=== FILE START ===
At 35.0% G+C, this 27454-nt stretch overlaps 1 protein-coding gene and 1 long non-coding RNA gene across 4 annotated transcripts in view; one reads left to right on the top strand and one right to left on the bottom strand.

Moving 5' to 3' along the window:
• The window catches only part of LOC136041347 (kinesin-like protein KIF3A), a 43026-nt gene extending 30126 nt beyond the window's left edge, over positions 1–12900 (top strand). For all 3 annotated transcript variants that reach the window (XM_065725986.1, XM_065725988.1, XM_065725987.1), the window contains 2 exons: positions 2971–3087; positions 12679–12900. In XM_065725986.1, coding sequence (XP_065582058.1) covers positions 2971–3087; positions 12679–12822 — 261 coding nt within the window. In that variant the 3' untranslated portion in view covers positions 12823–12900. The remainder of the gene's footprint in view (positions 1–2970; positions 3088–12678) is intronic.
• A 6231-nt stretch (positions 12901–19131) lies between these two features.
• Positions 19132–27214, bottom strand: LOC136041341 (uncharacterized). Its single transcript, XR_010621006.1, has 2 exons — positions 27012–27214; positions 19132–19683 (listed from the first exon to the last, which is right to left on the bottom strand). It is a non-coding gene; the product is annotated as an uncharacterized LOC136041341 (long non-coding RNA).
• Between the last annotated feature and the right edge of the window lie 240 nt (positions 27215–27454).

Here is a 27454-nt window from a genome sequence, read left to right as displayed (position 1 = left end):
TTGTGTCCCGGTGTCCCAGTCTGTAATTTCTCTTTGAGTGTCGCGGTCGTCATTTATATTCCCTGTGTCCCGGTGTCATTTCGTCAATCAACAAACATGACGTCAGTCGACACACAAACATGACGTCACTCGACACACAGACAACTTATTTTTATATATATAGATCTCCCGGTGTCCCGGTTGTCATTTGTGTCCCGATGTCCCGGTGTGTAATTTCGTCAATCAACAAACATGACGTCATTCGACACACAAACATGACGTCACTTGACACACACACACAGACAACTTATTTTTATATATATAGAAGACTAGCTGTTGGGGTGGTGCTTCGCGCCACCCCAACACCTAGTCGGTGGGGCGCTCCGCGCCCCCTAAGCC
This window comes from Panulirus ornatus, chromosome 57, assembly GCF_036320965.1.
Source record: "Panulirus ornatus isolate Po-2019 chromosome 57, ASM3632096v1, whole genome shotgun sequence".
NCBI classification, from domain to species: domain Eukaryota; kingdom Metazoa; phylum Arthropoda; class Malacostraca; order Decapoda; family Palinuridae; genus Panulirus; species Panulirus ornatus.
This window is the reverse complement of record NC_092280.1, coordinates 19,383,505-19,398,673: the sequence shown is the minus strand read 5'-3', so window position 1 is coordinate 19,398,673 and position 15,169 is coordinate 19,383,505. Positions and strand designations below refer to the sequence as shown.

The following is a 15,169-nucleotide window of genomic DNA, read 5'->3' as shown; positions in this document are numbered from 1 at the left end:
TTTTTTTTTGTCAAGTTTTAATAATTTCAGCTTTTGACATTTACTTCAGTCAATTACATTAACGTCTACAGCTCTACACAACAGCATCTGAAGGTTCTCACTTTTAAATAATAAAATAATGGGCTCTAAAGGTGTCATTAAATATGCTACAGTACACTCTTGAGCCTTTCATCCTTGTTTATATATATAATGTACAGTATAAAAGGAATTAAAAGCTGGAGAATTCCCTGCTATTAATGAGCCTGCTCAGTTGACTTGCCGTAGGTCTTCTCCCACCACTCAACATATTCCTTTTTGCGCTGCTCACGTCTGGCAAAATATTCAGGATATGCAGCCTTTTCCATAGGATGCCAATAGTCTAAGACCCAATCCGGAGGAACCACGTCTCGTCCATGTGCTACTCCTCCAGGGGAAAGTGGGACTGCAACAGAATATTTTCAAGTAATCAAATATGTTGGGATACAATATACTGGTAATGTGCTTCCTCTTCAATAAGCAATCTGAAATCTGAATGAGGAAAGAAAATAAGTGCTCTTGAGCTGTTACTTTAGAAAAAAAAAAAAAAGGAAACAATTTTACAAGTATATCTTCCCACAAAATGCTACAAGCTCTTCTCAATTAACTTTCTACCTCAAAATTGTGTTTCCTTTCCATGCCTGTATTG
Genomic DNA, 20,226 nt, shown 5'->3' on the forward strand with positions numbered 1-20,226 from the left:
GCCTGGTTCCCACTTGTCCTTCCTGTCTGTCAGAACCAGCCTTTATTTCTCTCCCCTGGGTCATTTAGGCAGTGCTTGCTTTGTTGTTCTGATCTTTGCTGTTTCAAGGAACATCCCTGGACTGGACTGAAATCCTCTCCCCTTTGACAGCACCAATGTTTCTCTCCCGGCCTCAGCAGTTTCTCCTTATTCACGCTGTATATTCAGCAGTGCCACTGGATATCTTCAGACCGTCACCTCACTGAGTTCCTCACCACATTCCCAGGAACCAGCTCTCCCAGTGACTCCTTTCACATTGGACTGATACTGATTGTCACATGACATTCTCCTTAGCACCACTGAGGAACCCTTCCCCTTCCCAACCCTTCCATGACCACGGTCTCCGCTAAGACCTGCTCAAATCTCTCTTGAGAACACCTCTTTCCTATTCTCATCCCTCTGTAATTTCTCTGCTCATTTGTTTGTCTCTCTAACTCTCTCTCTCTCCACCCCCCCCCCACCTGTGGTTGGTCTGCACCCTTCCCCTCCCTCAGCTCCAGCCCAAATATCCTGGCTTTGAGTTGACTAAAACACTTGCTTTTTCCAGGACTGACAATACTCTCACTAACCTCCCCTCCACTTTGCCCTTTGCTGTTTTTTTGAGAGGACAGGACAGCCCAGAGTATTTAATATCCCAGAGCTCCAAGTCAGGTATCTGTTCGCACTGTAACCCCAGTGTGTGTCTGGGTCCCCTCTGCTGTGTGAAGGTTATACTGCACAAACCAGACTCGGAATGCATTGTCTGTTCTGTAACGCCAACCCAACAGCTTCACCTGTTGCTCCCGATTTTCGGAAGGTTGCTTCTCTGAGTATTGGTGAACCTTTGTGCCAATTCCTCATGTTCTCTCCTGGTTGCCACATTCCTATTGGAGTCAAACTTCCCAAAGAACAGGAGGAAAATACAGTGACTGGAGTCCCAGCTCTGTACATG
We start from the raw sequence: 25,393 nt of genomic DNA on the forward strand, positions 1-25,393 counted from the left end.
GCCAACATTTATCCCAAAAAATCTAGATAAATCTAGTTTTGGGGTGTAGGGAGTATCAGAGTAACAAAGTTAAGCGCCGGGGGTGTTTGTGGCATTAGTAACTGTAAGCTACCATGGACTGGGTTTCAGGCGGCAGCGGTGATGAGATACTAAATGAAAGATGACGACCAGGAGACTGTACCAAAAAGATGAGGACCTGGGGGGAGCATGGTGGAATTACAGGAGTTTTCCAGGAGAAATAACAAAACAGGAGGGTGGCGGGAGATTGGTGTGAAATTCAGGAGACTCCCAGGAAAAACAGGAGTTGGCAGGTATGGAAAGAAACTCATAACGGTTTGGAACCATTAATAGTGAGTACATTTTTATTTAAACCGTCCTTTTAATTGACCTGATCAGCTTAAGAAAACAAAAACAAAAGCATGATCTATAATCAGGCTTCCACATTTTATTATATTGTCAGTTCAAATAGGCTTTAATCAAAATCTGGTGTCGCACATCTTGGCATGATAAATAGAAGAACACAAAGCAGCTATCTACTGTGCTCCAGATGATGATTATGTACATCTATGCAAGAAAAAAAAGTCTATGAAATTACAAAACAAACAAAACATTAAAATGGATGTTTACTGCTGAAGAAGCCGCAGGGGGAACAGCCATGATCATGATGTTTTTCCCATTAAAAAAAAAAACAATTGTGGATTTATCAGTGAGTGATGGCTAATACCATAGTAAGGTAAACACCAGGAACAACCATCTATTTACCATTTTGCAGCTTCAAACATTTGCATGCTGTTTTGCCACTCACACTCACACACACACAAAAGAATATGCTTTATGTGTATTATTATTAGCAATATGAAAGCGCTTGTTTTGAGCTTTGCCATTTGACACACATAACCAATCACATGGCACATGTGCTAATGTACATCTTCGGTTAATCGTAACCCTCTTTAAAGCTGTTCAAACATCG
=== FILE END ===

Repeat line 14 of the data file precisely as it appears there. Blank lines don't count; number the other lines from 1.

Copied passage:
TTTTTTTTTGTCAAGTTTTAATAATTTCAGCTTTTGACATTTACTTCAGTCAATTACATTAACGTCTACAGCTCTACACAACAGCATCTGAAGGTTCTCACTTTTAAATAATAAAATAATGGGCTCTAAAGGTGTCATTAAATATGCTACAGTACACTCTTGAGCCTTTCATCCTTGTTTATATATATAATGTACAGTATAAAAGGAATTAAAAGCTGGAGAATTCCCTGCTATTAATGAGCCTGCTCAGTTGACTTGCCGTAGGTCTTCTCCCACCACTCAACATATTCCTTTTTGCGCTGCTCACGTCTGGCAAAATATTCAGGATATGCAGCCTTTTCCATAGGATGCCAATAGTCTAAGACCCAATCCGGAGGAACCACGTCTCGTCCATGTGCTACTCCTCCAGGGGAAAGTGGGACTGCAACAGAATATTTTCAAGTAATCAAATATGTTGGGATACAATATACTGGTAATGTGCTTCCTCTTCAATAAGCAATCTGAAATCTGAATGAGGAAAGAAAATAAGTGCTCTTGAGCTGTTACTTTAGAAAAAAAAAAAAAAGGAAACAATTTTACAAGTATATCTTCCCACAAAATGCTACAAGCTCTTCTCAATTAACTTTCTACCTCAAAATTGTGTTTCCTTTCCATGCCTGTATTG